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UFC 187: Main Card Breakdown

vitor belfort

Two title fights, a red-hot lightweight, a pair of heavyweights trying to knock each other out and flyweights hoping to get back in the championship picture.

That’s what UFC 187’s main card this Saturday night presents, and despite losing Jon Jones, it’s still a pretty sound event.

The main event will feature Anthony Johnson and Daniel Cormier meeting to determine the new UFC light heavyweight champion after Jones was stripped of the title. The co-main also boasts a title fight, as Chris Weidman – finally – defends his belt vs. Vitor Belfort.

And while Donald Cerrone-Khabib Nurmagomedov would have been a “Fight of the Year” contender, we still get “Cowboy,” as he meets John Makdessi.

Former UFC champion Andrei Arlovski tangles with Travis Browne and the card kicks off with flyweights Joseph Benavidez vs. John Moraga.

Here’s a look inside those fights. And as always, FightLine will have complete coverage, including live play-by-play and results.

Joseph Benavidez vs. John Moraga

With a combined 37 wins and three previous shots at the belt, you would be hard-pressed to find a main card opener more talented than Benavidez vs. Moraga.

Benavidez (21-4) has suffered two of his four career defeats at the hands of UFC champion Demetrious Johnson, while Moraga (16-3) was topped by “Mighty Mouse” before, as well.

The Team Alpha Male fighter owns an incredible 3.2 significant strikes landed per minute and has a 55-percent takedown defense. Moraga lands at 2.4 and has stuffed 42-percent of takedown attempts.

And for a division that constantly gets called out for its lack of finishes, Benavidez has topped 29- and 43-percent of his fights via either knockout of submission, while Moraga is at 13- and 50-percent.

Andrei Arlovski vs. Travis Browne

Top-10 ranked heavyweights Arlovski (23-10) and Browne (17-2-1) put those stoppage percentages of Benavidez and Moraga to shame, as they have finished nearly all of their opponents.

“Hapa” sits right outside the upper-echelon of heavyweights at No. 3. He’s turned himself from a basketball player into a complete mixed martial artists, and will actually have a reach advantage over Arlovski.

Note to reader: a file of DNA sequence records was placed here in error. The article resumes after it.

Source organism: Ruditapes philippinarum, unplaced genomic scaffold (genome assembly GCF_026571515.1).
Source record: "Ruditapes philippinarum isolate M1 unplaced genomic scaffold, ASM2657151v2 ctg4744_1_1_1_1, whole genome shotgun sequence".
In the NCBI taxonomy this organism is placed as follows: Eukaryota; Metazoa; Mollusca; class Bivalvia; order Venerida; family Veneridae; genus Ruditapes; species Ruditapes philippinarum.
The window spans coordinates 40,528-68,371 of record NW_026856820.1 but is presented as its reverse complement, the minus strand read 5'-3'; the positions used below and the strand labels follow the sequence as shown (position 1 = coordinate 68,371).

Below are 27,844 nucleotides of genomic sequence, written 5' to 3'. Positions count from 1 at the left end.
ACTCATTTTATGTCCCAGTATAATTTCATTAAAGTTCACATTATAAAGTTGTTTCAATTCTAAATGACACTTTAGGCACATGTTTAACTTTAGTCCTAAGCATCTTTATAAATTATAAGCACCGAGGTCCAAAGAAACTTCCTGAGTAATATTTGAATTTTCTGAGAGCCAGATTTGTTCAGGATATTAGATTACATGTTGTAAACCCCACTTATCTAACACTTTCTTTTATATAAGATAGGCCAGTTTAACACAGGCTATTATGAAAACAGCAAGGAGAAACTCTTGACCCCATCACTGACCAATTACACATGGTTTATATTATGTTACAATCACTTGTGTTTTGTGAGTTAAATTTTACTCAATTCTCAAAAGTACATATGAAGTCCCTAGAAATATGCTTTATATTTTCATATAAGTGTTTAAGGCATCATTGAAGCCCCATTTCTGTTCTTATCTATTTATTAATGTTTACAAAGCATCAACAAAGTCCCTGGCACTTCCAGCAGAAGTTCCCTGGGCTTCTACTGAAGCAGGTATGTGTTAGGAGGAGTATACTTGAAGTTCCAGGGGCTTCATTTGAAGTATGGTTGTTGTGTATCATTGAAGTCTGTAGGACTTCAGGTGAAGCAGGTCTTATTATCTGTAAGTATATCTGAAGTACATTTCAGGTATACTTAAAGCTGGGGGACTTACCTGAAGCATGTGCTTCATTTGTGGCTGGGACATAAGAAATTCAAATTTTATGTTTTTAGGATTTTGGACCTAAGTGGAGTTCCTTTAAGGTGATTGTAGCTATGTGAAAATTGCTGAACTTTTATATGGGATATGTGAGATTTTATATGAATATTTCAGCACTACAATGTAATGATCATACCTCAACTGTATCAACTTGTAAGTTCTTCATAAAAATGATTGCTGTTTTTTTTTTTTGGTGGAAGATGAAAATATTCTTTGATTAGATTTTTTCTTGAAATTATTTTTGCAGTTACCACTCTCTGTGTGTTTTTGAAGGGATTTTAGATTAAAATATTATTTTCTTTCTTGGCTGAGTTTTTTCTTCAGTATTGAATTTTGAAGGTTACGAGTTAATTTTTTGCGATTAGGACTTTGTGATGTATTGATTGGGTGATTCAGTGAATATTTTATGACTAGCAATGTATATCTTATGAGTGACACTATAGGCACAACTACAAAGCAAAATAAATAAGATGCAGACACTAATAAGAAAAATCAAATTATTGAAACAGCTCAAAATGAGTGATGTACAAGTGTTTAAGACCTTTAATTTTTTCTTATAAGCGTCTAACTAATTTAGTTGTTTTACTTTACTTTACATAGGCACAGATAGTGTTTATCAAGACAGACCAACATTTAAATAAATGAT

“Pit Bull” once held the world title and would like nothing more than to become a challenger once again after all these years.

Donald Cerrone vs. John Makdessi

The idea of Cerrone-Nurmagomedov being just a highlight on this card was almost too much to believe, and maybe that’s why we don’t have that fight.

Nevertheless, credit Makdessi (12-3) for agreeing to fight just under a month after besting Shane Campbell. And while he doesn’t have the resume of a Cerrone (27-6), he does hold a strong offensive game, as “The Bull” lands 4.8 significant strikes per minute.

Of course, this one should be all “Cowboy,” who has worked his way back to No. 3 in the lightweight division on the heels of impressive victories. He’ll have a five-inch each and has finished over 50-percent of his wins.

Chris Weidman vs. Vitor Belfort for the UFC middleweight title

It’s been talked about since last year, and we’ll finally get to see Weidman (12-0) and Belfort (24-10) go toe-to-toe.

While the majority of the “numbers” favor Weidman, the only one that is really important will not show up on the fight-sheet.

Belfort was forced to stop taking TRT after the UFC and Nevada Athletic Commission moved to ban the substance. He is a former champion, has fought for the title before, but “The Phenom” we watched on TRT destroy Michael Bisping, Dan Henderson and Luke Rockhold is not likely to be the same one to take on Weidman.

Along with finishes vs. Anderson Silva, “The All-American” has topped Lyoto Machida and Mark Munoz during his impressive Octagon career.

Anthony Johnson vs. Daniel Cormier for the UFC light heavyweight title

Many felt that “Rumble” was the toughest opponent to date for Jones and his title. That includes the likes of Cormier, Rashad Evans, Quinton “Rampage” Jackson, Machida, Glover Teixeira, Alexander Gustafsson and Chael Sonnen.

Johnson (19-4) fought previously at welterweight for the UFC, but returned at his more natural 205-pound weight and has dominated Phil Davis, Antonio Rogerio Nogueira and Gustafsson since. He is both an effective striker – landing three significant strikes per minute at 45-percent – and wrestler – 2.5 takedowns and 85-percent takedown defense.

Cormier (15-1) suffered his first pro loss at the hands of Jones earlier this year and is an ex-Olympic wrestler. He’s stuffed 81-percent of takedown attempts against him and has a 53-percent finish rate via knockout.